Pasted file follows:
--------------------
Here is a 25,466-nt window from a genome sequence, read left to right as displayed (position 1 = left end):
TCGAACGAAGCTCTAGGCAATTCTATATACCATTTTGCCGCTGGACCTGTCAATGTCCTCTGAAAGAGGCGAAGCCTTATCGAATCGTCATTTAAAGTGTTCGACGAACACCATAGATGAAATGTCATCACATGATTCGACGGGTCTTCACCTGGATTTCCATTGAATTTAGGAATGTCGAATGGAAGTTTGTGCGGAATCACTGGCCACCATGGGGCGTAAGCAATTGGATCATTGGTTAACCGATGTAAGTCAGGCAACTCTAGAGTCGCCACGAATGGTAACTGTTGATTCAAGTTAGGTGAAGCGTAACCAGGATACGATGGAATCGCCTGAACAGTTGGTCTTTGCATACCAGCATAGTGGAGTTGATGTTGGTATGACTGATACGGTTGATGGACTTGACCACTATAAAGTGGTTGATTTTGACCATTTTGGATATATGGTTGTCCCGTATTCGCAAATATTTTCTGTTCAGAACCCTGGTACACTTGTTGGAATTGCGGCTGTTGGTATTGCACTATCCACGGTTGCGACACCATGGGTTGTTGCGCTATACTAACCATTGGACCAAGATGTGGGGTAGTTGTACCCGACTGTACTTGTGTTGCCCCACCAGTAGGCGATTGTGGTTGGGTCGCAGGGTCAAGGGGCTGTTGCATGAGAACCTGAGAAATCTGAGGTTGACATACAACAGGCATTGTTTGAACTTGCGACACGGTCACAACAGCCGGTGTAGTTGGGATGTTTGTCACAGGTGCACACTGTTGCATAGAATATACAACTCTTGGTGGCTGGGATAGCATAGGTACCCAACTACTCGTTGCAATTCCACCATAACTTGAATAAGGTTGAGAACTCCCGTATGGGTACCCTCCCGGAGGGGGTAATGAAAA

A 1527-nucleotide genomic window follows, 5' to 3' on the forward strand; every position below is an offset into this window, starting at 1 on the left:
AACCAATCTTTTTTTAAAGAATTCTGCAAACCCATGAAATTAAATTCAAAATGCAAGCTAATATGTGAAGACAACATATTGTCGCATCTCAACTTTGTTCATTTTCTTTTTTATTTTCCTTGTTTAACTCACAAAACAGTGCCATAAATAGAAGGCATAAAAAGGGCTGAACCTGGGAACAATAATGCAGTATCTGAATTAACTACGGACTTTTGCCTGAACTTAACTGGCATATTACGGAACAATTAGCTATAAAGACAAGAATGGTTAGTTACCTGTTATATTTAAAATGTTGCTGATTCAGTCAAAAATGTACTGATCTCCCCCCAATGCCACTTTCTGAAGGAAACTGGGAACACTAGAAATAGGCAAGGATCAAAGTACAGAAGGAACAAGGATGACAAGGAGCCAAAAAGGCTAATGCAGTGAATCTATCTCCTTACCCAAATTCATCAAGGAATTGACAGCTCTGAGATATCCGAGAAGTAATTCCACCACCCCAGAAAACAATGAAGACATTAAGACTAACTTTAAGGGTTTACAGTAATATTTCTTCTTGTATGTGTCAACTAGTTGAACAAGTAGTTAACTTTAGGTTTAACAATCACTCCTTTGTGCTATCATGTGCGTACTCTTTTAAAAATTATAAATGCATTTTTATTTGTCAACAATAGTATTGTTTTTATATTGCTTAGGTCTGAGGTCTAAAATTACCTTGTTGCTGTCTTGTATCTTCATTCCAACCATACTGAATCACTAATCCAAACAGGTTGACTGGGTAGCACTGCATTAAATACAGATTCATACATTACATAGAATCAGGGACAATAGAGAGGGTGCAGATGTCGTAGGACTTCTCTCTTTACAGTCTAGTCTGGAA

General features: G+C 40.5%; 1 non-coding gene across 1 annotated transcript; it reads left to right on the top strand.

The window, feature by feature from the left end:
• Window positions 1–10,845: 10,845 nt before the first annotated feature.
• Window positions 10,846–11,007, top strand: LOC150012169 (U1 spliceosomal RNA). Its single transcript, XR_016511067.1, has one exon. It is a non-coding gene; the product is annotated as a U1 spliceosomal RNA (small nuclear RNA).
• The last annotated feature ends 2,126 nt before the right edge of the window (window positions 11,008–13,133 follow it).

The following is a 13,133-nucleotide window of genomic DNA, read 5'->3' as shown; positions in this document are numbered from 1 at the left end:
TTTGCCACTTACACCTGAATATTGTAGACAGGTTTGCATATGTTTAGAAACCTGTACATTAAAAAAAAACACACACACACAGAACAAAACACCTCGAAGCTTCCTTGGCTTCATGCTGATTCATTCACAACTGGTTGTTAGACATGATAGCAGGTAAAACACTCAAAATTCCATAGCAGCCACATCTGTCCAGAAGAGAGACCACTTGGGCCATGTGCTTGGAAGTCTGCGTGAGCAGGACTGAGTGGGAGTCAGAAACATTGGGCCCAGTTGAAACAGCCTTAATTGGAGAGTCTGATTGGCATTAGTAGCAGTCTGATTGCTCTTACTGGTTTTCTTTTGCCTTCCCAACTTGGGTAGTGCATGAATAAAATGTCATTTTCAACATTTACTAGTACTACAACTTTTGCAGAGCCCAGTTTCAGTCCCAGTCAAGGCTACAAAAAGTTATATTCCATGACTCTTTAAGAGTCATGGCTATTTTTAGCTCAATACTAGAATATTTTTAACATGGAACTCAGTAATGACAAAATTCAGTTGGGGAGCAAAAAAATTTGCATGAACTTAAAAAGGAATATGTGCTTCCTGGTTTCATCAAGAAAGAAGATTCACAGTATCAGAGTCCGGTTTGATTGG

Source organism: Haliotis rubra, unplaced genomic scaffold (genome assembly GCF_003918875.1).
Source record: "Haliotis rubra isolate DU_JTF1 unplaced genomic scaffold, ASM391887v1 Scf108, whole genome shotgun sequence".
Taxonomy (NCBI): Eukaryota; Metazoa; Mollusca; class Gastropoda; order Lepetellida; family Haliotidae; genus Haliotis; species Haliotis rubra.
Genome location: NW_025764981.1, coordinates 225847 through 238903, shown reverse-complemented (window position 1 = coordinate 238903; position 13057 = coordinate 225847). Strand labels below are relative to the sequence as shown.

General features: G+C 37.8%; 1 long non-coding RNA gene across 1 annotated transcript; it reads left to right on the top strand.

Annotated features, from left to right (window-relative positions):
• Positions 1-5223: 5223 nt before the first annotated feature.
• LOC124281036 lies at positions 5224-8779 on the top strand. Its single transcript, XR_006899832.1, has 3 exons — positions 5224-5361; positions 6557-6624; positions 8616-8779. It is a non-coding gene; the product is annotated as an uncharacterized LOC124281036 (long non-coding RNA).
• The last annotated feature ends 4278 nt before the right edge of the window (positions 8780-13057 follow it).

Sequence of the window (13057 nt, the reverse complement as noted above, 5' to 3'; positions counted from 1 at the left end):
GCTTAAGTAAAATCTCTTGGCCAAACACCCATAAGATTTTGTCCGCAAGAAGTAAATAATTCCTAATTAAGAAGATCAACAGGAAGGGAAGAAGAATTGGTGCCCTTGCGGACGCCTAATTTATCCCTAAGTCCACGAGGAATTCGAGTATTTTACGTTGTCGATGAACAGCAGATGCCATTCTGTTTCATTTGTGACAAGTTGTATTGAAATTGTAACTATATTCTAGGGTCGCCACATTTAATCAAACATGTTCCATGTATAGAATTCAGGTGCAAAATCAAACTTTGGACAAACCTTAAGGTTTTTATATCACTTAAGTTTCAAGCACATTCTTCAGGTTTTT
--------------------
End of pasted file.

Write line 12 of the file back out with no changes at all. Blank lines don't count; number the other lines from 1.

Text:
Source organism: Haliotis rubra, unplaced genomic scaffold (genome assembly GCF_003918875.1).